On-Prem Solutions — load balancing with HAProxy

Nilesh Jayanandana
4 min readFeb 27, 2019

Recently, in a project that I’m involved in, there was a requirement to load balance their workloads. Take public cloud, Google, AWS, Azure etc, setting up a load balancer is fairly easy. It’s just a matter of couple of clicks in the console. This is not the case when you are going on-prem. You should be able to configure a load balancer on your own. In this tutorial, I’m going to guide you through on configuring HAProxy to get you going with load balancing.

Setting up web servers

First, let’s set up a couple of Virtual Machines with Apache web servers. I’m going to assume the base image would be Ubuntu 18.04 LTS for the rest of this guide.

In both VMs let’s quickly set up Apache by running the following commands.

$ sudo apt-get update
$ sudo apt-get install apache2 -y

Now let us change the default Apache welcome page to reflect the name of the server.
In VM 1

$ echo '<!doctype html><html><body><h1>Hello World from Machine 1!</h1></body></html>' | sudo tee /var/www/html/index.html

In VM 2

$ echo '<!doctype html><html><body><h1>Hello World from Machine 2!</h1></body></html>' | sudo tee /var/www/html/index.html

Setting up a Bastion Host

Okay. Now we set up another VM with Ubuntu being the base image. Do a curl on the internal IP addresses of VM1 and VM2 and check whether you get the hello world response we set up on the previous step.

Set up and configure HAProxy

Now we install HAProxy in our bastion host. To do that, enter the following in command line.

$ sudo apt-get -y install haproxy

This should get installed in a couple of minutes.

Now, you have to edit the haproxy config which is situated in /etc/haproxy/haproxy.cfg

$ sudo vi /etc/haproxy/haproxy.cfg

This will display a config file as following.

log /dev/log local0
log /dev/log local1 notice
chroot /var/lib/haproxy
stats socket /run/haproxy/admin.sock mode 660 level admin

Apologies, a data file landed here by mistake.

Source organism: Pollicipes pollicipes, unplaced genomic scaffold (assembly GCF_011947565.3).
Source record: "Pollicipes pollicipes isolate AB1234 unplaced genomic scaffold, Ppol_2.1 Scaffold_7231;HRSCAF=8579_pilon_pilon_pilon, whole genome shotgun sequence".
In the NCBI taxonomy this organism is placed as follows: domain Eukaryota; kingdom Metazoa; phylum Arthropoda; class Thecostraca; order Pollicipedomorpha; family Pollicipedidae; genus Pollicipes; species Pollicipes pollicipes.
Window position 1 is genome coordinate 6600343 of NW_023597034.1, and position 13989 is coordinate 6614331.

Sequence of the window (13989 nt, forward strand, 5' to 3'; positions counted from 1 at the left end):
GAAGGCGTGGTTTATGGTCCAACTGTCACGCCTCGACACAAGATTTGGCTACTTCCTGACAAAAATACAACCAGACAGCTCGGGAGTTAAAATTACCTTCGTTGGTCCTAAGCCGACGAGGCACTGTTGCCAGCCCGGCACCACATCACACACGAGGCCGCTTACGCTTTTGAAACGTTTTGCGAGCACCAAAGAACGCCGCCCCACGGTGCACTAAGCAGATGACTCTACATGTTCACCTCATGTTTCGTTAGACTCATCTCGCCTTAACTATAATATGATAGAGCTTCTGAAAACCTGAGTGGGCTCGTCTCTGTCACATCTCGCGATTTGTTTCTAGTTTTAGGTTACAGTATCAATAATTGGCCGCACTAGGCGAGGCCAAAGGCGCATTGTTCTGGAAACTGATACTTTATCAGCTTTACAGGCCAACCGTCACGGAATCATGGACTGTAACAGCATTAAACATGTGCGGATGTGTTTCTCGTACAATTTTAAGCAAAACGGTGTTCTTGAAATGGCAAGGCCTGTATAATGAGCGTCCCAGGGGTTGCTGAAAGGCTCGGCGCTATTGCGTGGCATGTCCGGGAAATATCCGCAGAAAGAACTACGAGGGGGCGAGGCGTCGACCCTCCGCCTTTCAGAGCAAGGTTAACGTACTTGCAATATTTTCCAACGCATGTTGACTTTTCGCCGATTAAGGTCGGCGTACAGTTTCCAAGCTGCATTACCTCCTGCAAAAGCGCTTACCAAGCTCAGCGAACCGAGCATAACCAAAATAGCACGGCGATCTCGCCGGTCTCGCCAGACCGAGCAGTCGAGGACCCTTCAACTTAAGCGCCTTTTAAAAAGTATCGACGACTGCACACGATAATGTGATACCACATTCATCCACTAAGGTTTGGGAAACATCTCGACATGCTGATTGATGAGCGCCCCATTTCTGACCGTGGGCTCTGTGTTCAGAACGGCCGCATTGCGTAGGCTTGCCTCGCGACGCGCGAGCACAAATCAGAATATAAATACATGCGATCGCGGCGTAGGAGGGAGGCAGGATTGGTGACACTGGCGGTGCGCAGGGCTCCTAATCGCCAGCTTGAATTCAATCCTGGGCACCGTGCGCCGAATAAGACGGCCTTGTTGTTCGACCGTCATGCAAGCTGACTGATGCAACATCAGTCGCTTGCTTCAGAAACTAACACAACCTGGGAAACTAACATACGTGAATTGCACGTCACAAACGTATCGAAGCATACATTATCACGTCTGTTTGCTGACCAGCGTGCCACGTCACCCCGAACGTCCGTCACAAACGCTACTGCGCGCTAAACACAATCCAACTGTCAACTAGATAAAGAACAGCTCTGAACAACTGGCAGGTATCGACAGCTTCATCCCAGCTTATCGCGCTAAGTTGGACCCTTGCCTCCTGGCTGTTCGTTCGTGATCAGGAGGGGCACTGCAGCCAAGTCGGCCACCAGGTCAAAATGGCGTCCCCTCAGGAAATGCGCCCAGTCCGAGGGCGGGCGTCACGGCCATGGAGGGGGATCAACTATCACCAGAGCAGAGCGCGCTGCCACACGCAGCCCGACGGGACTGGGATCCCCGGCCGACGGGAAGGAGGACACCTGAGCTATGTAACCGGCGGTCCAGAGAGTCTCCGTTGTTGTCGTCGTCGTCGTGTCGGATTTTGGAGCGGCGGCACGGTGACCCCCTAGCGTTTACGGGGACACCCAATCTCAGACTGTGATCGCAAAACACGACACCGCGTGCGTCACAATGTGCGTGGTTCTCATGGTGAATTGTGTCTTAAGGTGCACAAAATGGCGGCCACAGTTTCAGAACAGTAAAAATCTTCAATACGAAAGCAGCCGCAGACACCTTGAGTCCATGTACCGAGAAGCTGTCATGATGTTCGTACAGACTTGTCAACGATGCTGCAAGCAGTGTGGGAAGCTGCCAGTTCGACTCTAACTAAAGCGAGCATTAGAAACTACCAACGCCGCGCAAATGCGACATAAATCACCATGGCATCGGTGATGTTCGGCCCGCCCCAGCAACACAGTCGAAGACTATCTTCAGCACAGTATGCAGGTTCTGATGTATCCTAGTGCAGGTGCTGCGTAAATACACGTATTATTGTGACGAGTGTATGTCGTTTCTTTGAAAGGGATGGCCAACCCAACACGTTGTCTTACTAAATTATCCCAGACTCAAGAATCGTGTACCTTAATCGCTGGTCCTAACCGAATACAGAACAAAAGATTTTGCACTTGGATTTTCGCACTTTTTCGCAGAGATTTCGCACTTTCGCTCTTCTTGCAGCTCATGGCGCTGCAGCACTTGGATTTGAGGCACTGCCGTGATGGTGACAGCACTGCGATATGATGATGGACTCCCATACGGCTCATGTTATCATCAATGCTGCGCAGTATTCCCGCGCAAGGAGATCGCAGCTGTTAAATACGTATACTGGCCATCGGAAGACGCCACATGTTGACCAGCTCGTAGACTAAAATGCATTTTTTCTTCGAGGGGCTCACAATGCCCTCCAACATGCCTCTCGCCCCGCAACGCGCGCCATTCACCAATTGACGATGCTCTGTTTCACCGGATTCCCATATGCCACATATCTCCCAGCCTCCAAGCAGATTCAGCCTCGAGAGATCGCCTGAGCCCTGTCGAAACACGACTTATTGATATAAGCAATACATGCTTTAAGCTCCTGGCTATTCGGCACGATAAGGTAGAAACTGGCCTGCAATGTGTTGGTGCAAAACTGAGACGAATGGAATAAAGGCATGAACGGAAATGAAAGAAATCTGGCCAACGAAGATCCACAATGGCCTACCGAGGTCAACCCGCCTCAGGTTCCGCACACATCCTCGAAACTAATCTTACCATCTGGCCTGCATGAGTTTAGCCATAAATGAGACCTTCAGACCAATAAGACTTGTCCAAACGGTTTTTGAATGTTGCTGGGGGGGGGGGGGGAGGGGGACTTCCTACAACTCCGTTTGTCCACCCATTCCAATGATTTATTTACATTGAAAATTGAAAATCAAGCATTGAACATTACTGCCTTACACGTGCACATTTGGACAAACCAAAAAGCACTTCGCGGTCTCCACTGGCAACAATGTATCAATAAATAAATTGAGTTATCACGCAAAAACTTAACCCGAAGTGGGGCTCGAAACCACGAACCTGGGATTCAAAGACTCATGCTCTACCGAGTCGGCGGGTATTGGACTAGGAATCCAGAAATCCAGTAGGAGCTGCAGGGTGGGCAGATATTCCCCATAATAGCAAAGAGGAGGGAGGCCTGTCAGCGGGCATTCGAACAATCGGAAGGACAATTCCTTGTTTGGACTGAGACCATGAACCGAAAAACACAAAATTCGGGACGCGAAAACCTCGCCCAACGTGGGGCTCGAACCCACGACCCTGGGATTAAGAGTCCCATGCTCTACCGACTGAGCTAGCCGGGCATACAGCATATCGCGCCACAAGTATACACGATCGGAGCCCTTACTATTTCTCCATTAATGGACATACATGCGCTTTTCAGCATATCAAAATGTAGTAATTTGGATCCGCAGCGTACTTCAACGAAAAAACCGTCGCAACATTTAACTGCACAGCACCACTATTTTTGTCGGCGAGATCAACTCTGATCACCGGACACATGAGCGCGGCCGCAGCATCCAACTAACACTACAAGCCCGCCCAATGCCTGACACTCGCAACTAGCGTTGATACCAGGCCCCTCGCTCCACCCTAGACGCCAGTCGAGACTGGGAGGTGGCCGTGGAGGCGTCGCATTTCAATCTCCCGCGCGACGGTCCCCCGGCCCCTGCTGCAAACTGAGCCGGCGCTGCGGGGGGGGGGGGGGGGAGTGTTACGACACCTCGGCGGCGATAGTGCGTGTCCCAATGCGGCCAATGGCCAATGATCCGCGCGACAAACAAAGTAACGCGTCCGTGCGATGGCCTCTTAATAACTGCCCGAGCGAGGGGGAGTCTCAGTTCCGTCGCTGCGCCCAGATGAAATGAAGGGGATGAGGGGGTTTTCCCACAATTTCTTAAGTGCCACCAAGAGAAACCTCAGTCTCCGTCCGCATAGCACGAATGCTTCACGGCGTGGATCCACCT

stats timeout 30s
user haproxy
group haproxy
# Default SSL material locations
ca-base /etc/ssl/certs
crt-base /etc/ssl/private
# Default ciphers to use on SSL-enabled listening sockets.
# For more information, see ciphers(1SSL). This list is from:
# https://hynek.me/articles/hardening-your-web-servers-ssl-ciphers/
ssl-default-bind-options no-sslv3
log global
mode http
option httplog
option dontlognull
timeout connect 5000
timeout client 50000
timeout server 50000
errorfile 400 /etc/haproxy/errors/400.http
errorfile 403 /etc/haproxy/errors/403.http
errorfile 408 /etc/haproxy/errors/408.http
errorfile 500 /etc/haproxy/errors/500.http
errorfile 502 /etc/haproxy/errors/502.http
errorfile 503 /etc/haproxy/errors/503.http
errorfile 504 /etc/haproxy/errors/504.http

At the bottom of the file, let’s insert our load balancing configurations.

frontend incoming_requsts
bind *:80
option forwardfor
default_backend webservers

The above snippet tells the haproxy to bind all the incoming requests attached to port 80 on any ip range and forward them to a backend service called web servers, which we will be defining below.

backend webservers
balance roundrobin
server webserver1 Your-Webserver1-IP:80 check
server webserver2 Your-Webserver2-IP:80 check
option httpchk

Here you should replace the text in bold with the relevant ip addresses of your web servers. Note here that the load balancing option we have given is round robin. Round robin selects servers in turns. This is the default algorithm. You can learn more about other options from here.

Now let’s save the config file and verify whether configs are correct by running the following command.

$ haproxy -f /etc/haproxy/haproxy.cfg -c

Alright! If it passes the verification, You can go ahead and apply the configuration by restarting the haproxy service.

$ sudo service haproxy restart

Now if you curl the ip address of your bastion host from your local machine, you should be able to see the response alternating from VM 1 and VM 2.

There you have it! This was a pretty basic tutorial and let me know if you have any queries on this.

Other Solutions

HAProxy isn’t the only kid in town. If you feel like HAProxy might be too complex for your needs, the following solutions may be a better fit:

  • Linux Virtual Servers (LVS) — A simple, fast layer 4 load balancer included in many Linux distributions
  • Nginx — A fast and reliable web server that can also be used for proxy and load-balancing purposes. Nginx is often used in conjunction with HAProxy for its caching and compression capabilities


There is a weird issue with centOS SELinux where haproxy has an issue with the forwarding port. To fix this run the following commands.

yum install policycoreutils-pythonsudo semanage port --add --type http_port_t --proto tcp <forward-port>setsebool -P haproxy_connect_any=1

Clap for support.